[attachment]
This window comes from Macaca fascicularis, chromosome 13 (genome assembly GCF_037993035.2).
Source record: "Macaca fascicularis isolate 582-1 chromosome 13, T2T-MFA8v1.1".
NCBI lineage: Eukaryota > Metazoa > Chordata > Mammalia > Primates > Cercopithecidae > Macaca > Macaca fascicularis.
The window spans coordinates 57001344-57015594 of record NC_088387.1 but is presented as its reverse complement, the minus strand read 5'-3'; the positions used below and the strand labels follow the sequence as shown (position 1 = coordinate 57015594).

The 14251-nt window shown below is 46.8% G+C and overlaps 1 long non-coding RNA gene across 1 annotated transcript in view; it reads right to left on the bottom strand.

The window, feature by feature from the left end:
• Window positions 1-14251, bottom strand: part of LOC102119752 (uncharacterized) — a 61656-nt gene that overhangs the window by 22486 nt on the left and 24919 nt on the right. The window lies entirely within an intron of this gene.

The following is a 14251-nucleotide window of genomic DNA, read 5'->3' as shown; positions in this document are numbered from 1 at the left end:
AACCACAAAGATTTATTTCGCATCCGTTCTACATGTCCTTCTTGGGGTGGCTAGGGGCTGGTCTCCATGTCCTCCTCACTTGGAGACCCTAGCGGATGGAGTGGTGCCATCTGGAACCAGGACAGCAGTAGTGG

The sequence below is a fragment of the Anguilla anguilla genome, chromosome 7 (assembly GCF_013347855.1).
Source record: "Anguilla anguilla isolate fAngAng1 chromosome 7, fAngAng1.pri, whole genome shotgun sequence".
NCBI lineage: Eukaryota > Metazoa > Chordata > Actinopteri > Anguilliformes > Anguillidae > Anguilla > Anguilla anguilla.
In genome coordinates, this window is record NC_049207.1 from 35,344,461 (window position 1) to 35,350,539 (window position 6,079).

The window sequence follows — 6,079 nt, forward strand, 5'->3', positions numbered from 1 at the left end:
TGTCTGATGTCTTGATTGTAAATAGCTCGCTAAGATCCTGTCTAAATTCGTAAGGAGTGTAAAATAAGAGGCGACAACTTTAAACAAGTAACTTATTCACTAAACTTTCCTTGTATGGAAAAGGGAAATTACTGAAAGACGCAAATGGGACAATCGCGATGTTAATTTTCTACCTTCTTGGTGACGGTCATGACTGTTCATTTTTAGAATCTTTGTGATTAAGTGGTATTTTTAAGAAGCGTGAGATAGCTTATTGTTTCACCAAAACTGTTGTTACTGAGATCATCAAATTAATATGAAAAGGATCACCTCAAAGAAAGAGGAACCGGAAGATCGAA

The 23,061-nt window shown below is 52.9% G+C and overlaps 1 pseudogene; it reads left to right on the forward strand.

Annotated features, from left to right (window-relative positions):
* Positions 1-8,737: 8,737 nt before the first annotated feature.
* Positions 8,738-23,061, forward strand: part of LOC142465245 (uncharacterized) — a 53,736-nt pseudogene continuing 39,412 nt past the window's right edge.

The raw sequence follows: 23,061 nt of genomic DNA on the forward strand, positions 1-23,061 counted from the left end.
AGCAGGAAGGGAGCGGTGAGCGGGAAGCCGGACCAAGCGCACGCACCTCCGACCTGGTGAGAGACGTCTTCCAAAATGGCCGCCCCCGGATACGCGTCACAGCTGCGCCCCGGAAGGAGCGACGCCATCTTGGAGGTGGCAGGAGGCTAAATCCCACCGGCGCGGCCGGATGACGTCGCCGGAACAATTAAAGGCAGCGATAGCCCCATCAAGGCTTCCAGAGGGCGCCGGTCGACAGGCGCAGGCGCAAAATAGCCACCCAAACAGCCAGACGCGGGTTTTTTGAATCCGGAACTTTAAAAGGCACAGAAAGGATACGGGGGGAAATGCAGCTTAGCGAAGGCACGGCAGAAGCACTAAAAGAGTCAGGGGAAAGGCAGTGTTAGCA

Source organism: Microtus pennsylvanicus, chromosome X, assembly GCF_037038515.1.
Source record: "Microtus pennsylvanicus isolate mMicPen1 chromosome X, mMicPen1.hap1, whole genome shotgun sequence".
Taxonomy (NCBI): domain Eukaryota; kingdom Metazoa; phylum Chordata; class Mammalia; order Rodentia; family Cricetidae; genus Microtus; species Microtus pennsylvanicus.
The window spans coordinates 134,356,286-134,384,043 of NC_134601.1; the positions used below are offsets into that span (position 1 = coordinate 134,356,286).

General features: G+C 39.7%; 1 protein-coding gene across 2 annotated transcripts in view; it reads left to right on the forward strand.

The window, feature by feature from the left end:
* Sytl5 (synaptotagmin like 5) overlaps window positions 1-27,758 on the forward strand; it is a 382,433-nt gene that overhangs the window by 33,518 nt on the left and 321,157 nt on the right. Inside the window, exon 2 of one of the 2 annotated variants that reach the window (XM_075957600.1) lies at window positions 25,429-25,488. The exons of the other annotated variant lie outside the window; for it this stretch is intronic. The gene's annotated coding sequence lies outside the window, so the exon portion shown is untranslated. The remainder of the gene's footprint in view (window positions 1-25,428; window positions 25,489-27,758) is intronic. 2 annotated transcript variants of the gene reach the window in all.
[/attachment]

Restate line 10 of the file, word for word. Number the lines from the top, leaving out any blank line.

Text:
The sequence below is a fragment of the Anguilla anguilla genome, chromosome 7 (assembly GCF_013347855.1).